“I had been in gospel choirs all of my life. But I decided to start singing blues. A promoter from Europe that used to book my dad asked me if I sang blues. I told him no, that I sang gospel and some Top 40 hits for weddings and such. He started sending me cassette tapes of blues songs. Once I heard them, I realized I really liked the music. So I drenched myself in the blues and never looked back.”

Tucker first recorded when she was 14 years old, selected to be part of a gospel choir for a big event.

“I was in the United Gospel Choir. I sang lead on the hymn, “Meet Me In Heaven.” It was written by Doris Mae Akers, who was a famous gospel songwriter. She would do a lot of traveling from California, being a minister of music. She would come for our annual gospel convocation, where they joined together the choirs from the area churches. She would select some of the youths to sing lead on songs she had written. She auditioned me, and picked me to sing her song, which was recorded on an album. It was my first time in a recording studio.

“You know how some people talk about what they would do if they could live their life over? I guess I would probably do it over again, thinking about some things I probably should have done. The only thing about it is, blues music only serves so many, which limits how many people will listen to your music. It isn’t a big genre in the music business, maybe 1% of all sales of the industry.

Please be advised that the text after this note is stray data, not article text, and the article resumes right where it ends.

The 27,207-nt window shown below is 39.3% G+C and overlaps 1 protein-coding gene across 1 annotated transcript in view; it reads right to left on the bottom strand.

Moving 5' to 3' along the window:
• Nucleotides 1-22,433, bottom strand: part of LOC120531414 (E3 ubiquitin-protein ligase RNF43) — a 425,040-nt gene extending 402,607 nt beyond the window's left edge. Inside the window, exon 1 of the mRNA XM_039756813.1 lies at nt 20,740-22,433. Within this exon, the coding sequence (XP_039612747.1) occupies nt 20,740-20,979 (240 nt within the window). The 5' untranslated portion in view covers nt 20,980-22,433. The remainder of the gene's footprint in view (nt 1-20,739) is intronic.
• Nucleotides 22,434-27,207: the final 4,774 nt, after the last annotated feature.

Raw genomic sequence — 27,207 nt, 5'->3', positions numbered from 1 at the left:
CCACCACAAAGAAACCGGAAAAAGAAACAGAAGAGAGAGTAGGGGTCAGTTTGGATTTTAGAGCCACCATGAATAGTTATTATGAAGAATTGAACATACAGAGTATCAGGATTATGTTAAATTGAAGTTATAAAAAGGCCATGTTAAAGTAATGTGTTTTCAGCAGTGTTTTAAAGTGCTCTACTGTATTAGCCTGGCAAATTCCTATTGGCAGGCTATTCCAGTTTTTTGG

“There are people who are out there working hard at music, but they don’t always get the recognition they deserve. The title track from my Two Big M’s album is a tribute that I wrote with my guitar player, Robert Hughes, paying homage to Big Mama Thornton and Big Maybelle. It is a pretty cool song that I played earlier today in celebration of Big Mama’s birthday.

‘I like to write, especially poems. At one point, I started using some of those poems as the start for lyrics to songs. That is what I love, writing poems, doing art, singing, playing piano. All of that right brain stuff. But please don’t give me any math problems!”

Tucker was ready with a concise answer when asked about the difference between composing poetry and songwriting.

“You can go through a whole lot of words in a poem. That probably is not in accordance with how you might want to sing it. When I write a song, I usually know what the melody is first, and that dictates how the words will flow. You are using words for both, but you think of them differently when you write them down. Either one can come from real life experiences, but if I am going to be singing it, I write it with verses and a chorus.